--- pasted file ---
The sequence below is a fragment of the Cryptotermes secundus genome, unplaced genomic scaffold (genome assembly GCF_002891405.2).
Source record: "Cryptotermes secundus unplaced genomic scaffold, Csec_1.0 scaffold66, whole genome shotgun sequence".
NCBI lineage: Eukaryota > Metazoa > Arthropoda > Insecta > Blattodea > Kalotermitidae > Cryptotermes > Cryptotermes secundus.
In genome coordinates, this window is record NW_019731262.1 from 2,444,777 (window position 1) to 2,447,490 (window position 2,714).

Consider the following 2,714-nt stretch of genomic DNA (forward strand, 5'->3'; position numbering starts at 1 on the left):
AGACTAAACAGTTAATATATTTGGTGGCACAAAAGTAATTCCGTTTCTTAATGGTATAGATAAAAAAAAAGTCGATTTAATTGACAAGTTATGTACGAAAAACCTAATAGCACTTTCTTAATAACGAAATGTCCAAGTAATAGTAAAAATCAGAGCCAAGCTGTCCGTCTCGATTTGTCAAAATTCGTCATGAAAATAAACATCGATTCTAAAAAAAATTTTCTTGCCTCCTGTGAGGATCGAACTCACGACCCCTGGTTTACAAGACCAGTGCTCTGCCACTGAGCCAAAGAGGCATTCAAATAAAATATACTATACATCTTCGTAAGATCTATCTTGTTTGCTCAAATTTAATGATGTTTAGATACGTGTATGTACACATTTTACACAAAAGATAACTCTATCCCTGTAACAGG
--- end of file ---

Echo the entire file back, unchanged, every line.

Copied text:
The sequence below is a fragment of the Cryptotermes secundus genome, unplaced genomic scaffold (genome assembly GCF_002891405.2).
Source record: "Cryptotermes secundus unplaced genomic scaffold, Csec_1.0 scaffold66, whole genome shotgun sequence".
NCBI lineage: Eukaryota > Metazoa > Arthropoda > Insecta > Blattodea > Kalotermitidae > Cryptotermes > Cryptotermes secundus.
In genome coordinates, this window is record NW_019731262.1 from 2,444,777 (window position 1) to 2,447,490 (window position 2,714).

Consider the following 2,714-nt stretch of genomic DNA (forward strand, 5'->3'; position numbering starts at 1 on the left):
AGACTAAACAGTTAATATATTTGGTGGCACAAAAGTAATTCCGTTTCTTAATGGTATAGATAAAAAAAAAGTCGATTTAATTGACAAGTTATGTACGAAAAACCTAATAGCACTTTCTTAATAACGAAATGTCCAAGTAATAGTAAAAATCAGAGCCAAGCTGTCCGTCTCGATTTGTCAAAATTCGTCATGAAAATAAACATCGATTCTAAAAAAAATTTTCTTGCCTCCTGTGAGGATCGAACTCACGACCCCTGGTTTACAAGACCAGTGCTCTGCCACTGAGCCAAAGAGGCATTCAAATAAAATATACTATACATCTTCGTAAGATCTATCTTGTTTGCTCAAATTTAATGATGTTTAGATACGTGTATGTACACATTTTACACAAAAGATAACTCTATCCCTGTAACAGG